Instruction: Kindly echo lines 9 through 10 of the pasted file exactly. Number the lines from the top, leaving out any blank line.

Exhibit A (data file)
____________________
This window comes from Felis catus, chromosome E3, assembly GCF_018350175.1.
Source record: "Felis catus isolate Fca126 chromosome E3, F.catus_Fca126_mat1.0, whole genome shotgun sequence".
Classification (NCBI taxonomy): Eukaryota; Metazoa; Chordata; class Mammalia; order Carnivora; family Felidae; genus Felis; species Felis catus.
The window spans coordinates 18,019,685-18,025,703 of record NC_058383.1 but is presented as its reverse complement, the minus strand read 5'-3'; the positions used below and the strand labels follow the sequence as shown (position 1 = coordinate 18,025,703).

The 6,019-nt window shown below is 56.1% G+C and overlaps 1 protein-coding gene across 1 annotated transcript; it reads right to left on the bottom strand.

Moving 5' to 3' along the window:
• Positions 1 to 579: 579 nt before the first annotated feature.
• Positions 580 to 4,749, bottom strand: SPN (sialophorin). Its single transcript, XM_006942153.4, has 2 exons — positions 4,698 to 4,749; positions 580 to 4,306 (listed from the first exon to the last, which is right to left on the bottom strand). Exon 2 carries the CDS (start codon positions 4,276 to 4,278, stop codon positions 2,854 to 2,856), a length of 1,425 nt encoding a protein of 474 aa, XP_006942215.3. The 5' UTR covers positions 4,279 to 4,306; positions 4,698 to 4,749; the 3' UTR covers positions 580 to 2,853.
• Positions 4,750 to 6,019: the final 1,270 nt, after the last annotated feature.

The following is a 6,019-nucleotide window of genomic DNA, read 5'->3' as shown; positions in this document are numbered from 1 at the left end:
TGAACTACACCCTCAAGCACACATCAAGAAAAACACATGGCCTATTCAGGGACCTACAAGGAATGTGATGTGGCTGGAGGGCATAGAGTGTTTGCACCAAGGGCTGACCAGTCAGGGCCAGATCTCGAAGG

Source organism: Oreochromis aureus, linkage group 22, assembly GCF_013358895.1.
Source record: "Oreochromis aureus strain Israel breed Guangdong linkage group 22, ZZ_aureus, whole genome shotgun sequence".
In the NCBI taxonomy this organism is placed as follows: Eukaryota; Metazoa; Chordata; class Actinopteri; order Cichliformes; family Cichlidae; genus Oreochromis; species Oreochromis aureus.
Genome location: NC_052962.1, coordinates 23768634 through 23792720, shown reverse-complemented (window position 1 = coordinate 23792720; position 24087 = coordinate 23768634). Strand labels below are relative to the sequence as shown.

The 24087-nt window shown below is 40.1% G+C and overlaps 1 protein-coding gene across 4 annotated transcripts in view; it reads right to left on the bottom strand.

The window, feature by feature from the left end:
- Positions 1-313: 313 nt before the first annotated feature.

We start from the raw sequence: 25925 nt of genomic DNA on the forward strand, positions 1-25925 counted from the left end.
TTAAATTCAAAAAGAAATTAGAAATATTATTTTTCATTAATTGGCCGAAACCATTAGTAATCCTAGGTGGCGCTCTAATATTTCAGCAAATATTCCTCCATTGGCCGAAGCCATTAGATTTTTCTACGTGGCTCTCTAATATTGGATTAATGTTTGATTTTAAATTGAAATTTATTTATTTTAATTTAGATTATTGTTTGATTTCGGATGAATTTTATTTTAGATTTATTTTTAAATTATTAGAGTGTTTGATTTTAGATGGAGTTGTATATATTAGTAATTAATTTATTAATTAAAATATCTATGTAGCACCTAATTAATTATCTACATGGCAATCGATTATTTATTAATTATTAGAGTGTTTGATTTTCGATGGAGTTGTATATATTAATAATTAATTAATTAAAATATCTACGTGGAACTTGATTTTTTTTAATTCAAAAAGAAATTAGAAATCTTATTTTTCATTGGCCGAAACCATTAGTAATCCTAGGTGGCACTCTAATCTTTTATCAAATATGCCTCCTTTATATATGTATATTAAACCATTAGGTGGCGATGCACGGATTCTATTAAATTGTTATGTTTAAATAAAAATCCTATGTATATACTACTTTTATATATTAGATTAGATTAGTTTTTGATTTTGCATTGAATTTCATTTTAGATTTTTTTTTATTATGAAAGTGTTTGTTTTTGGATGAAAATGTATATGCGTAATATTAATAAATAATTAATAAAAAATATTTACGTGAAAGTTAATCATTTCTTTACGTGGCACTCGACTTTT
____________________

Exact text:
• Positions 4,750 to 6,019: the final 1,270 nt, after the last annotated feature.

The following is a 6,019-nucleotide window of genomic DNA, read 5'->3' as shown; positions in this document are numbered from 1 at the left end: